The Making of Madeira

Madeira begins its life like most other wines:  Grapes are harvested in the early fall; pressed; then allowed to ferment in concrete or stainless steel vats or in wooden casks. (The grape varieties that are typically used to produce the sweeter Madeiras—Bual, Malvasia, and Negra Mole—are oftentimes fermented on their skins so as to leach more phenols [chemical compounds, including tannins, that affect color, taste, and mouthfeel of the wine] from the grapes, those phenols serving as a natural balance to the sweetness of the wine).  The dry wines—typically made from Sercial, Verdelho, and Negra Mole varieties—are separated from their skins prior to the fermentation process). Depending of the desired level of sweetness of the final product, fermentation—the process whereby the natural sugars in the grape juice are consumed by yeasts that then emit alcohol (and carbon dioxide) as the waste product—may be halted by the addition of a neutral, grape-derived spirit that kills the yeasts before they are able to consume all the sugars in the grape juice, thus producing a sweet wine. The added-alcohol also fortifies the wine, extending its shelf life and making it more durable. (The less expensive Madeiras tend to be fully fermented—thereby becoming fully dry—before the grape-derived spirit is added).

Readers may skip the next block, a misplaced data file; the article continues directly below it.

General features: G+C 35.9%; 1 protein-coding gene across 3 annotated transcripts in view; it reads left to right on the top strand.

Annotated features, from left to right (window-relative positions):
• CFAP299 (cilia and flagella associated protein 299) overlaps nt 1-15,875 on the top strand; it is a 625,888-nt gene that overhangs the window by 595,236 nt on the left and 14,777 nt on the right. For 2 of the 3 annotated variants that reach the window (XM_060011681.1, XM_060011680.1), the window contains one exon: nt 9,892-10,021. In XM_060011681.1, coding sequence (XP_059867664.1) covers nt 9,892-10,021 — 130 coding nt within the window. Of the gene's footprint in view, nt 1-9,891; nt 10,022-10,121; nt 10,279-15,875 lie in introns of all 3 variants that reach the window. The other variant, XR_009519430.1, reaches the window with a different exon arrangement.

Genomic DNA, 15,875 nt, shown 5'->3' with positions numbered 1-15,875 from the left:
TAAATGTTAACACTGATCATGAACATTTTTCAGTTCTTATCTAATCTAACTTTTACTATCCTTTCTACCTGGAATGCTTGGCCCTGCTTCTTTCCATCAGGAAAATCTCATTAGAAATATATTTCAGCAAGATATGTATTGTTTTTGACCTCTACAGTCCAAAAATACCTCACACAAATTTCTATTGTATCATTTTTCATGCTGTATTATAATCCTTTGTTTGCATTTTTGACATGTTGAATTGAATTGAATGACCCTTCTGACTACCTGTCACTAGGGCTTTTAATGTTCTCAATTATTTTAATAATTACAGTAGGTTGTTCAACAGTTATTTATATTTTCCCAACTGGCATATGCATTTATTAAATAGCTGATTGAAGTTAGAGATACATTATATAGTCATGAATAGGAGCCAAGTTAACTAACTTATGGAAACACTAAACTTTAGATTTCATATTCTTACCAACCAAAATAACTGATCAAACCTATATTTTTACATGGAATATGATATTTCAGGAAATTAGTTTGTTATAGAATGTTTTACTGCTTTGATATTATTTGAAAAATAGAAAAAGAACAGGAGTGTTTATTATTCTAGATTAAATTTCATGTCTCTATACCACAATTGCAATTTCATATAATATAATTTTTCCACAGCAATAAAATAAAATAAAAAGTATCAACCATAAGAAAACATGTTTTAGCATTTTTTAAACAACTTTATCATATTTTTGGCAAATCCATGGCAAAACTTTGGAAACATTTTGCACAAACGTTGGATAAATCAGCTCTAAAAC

The Estufagem Aging Process

Where Madeira makes a major departure from the other fortified wines is in its “estufagem” aging process—a process meant to replicate the abuse to which a wine is subjected when barrel-aged onboard ships on the high seas destined for tropical climates then back home again. In essence, the wine is put through the proverbial gauntlet. But when the precious liquid emerges on the other end, it is filled with character, flavor, color, texture, and longevity—so much so that properly stored Madeira has been known to remain in perfect drinking condition for hundreds of years.